Days after going viral for the incident, the Beverly Hills plastic surgeon who offered a free procedure (worth an estimated $12,500) to Tessica Brown made good on his promise. “She’s been through a lot and I hope that you guys will learn from Tessica’s injuries or Tessica’s ordeal,” Dr. Obeng said. “Make sure that any time you guys grab something, make sure you read it.” Brown is planning to fly California on Wednesday to start the process, according to the publication. And while the removal is estimated to cost around $12,500, Dr. Obeng is reportedly providing the service pro bono.

Ulta lays off corporate employees

Ulta Beauty laid off employees at its corporate headquarters and among its field management team yesterday as it works to reshape itself amid the ongoing pandemic. Spokeswoman Eileen Ziesemer declined to comment on the number of employees that were laid off but confirmed their last day was Jan. 12.

“While incredibly difficult, these decisions were made thoughtfully with a focus on resetting our corporate cost structure to operate more effectively and efficiently in the short-term as well as optimizing our enterprise capabilities to thrive in the long-term,” Ziesemer said in an email. “The associates leaving Ulta Beauty were of course treated with respect, compassion and support.” The layoffs hit roles across all corporate functions of the Chicago-area-based beauty chain, Ziesemer said.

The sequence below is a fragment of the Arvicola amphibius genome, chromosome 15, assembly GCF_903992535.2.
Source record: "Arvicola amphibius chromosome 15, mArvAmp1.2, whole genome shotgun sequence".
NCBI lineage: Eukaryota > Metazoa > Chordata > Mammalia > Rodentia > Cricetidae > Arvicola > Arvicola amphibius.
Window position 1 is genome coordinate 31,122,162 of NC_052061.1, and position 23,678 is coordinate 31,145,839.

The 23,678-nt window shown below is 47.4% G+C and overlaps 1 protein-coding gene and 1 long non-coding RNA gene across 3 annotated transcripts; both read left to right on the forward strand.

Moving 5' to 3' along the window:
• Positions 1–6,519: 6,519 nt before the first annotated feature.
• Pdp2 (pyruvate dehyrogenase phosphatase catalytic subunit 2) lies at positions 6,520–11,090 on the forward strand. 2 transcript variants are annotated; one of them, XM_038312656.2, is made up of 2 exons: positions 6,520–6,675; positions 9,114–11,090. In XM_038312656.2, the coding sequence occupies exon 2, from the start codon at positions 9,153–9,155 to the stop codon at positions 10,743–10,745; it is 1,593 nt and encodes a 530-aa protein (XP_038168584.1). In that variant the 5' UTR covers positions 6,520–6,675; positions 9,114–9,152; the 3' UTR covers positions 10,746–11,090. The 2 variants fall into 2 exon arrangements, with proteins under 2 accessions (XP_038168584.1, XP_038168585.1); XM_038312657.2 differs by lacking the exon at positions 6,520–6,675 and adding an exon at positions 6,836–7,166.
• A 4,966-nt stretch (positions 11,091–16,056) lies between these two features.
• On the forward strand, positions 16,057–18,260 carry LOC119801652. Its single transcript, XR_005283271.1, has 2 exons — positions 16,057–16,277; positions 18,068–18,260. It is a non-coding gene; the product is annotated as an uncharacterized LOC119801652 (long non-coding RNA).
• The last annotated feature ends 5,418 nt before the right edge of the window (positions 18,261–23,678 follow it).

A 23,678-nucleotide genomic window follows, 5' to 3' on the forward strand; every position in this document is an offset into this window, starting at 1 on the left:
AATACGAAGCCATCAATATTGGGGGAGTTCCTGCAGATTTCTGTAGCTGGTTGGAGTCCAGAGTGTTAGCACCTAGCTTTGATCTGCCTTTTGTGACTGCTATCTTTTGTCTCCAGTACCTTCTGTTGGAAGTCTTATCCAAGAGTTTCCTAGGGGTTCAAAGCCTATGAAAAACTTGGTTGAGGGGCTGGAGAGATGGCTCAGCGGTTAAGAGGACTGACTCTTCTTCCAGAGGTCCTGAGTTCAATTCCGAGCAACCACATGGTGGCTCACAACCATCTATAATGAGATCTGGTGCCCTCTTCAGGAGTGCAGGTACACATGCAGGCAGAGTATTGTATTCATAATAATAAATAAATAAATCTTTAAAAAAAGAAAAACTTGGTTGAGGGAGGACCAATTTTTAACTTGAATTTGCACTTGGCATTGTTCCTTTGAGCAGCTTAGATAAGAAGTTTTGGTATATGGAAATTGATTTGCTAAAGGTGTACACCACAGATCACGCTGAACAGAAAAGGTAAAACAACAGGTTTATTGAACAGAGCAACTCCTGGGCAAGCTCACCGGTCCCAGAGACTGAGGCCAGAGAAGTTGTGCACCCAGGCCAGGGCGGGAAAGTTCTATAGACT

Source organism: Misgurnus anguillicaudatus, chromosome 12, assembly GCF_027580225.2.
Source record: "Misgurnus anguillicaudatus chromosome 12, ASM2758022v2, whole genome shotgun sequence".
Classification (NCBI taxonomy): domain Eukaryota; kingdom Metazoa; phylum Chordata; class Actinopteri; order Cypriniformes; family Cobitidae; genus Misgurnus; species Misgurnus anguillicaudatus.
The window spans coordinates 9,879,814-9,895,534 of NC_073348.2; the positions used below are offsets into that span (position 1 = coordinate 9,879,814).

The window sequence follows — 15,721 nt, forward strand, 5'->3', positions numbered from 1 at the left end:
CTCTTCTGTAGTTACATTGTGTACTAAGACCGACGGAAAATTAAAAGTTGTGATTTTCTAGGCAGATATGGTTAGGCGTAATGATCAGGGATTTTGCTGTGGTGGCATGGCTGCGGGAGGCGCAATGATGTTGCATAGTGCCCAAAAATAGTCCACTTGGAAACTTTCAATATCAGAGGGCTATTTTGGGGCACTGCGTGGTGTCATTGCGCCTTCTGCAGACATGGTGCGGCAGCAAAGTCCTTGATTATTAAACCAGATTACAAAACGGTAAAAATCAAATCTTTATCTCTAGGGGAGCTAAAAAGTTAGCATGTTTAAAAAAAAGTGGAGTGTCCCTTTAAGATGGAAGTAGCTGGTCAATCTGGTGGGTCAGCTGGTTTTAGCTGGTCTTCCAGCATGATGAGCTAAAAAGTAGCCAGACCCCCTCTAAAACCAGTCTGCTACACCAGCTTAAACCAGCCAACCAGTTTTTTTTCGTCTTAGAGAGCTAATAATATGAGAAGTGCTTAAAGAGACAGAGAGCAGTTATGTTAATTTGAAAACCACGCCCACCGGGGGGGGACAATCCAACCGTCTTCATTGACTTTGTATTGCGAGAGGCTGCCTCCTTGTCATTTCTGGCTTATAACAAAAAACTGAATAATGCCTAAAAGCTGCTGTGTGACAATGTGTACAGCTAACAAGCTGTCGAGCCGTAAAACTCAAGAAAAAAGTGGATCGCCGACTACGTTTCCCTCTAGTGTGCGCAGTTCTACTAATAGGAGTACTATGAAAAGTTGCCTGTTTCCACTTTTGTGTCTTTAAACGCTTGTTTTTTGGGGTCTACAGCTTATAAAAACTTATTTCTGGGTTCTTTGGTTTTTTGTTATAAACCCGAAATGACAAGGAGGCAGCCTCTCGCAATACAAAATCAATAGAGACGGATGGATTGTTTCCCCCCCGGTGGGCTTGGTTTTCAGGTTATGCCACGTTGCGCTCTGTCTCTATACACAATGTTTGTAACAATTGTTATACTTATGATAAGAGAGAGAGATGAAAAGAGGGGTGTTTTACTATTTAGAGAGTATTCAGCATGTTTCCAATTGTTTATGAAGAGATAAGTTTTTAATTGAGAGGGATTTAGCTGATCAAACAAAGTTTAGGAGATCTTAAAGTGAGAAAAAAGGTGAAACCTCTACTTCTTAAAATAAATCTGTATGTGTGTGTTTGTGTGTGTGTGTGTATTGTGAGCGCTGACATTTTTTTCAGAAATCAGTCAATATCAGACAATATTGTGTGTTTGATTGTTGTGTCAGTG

It also eliminated open roles and reorganized some teams. She said the move expanded certain positions and “introduced a small number” of roles in investment areas. Like many retailers, Ulta has faced struggles during the pandemic. It closed its stores for seven or eight weeks during the shutdowns last spring, closed 19 stores permanently in the third quarter, and has eliminated jobs.

Makeup in particular has been a tricky category during the pandemic. Without excuses to leave the house, many have forgone wearing makeup for months. There are some bright spots, such as above-the-mask eye makeup, and pampering items, such as candles and bath products, executives said on Ulta’s earnings call last month. The shutdowns also drove traffic online. Ulta has 1,262 stores in the U.S., Ziesemer says. The company was founded in 1990. The company most recently reported its employment count before the pandemic. As of last February, Ulta employed about 18,000 full-time and 26,000 part-time workers, according to a filing with the Securities & Exchange Commission from last March. Ziesemer said the total number of corporate associates laid off yesterday was a “meaningful, but relatively small number of our total associates.”

Nail, Hair and Skin Pros Sue California Gov. Newsom